Axtane is a hundred in northern Kent, to the south-east of Dartford and Wilmington Hundred. It is called Achestan in the Domesday Book, but by the reign of Edward I it was called Axstane. Alternative spellings include Axston, Axstone, Axstane, and Axton, the latter preferred by the Ordnance Survey.
Its name has been interpreted as referring to an oak bearing stony land, or alternatively a reference to the personal name Acca.
In the time of Edward I, the King and the Archbishop of Canterbury were then its lords paramount. In the 20th year of the reign of Edward III (1347, just before the Black Death) this hundred answered for a total of 14.725 knights' fees.
The hundred comprises the ancient parishes of:
The Hundred of Axtane belongs to the Lathe of Sutton at Hone, which itself is named after the village in this hundred.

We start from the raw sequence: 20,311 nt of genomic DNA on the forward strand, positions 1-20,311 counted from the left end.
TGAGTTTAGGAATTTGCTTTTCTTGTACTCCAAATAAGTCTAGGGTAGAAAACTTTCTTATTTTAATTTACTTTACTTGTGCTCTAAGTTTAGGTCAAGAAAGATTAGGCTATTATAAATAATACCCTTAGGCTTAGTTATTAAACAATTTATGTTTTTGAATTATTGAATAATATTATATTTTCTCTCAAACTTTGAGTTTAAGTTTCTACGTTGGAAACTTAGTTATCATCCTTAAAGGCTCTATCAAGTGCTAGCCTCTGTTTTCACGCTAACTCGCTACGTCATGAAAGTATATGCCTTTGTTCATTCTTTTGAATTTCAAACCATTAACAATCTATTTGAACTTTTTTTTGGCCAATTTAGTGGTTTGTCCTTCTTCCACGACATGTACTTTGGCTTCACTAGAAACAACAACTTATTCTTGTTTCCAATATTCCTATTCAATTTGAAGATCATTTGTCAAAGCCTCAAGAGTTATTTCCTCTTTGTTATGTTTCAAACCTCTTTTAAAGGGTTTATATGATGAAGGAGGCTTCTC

- "Axstane Hundred". http://www.british-history.ac.uk/report.aspx?compid=62818. Retrieved 2012-09-19.
- The Domesday Book: Kent (Publisher: Phillimore & Co Ltd, 1 Nov 1983)The original text and translation
- Hundred of Axton in John Marius Wilson's Imperial Gazetteer of England and Wales,1870-72
- Dartford Country - The Story Of The Hundred Of Axstane by Geoff Porteus, 1985,ISBN 9780860232032 (page 13)
- See The History and Topographical Survey of the County of Kent: Volume 1, author:Edward Hasted, publ. 1797
- Location map: 51°23’44"N, 0°19’37"E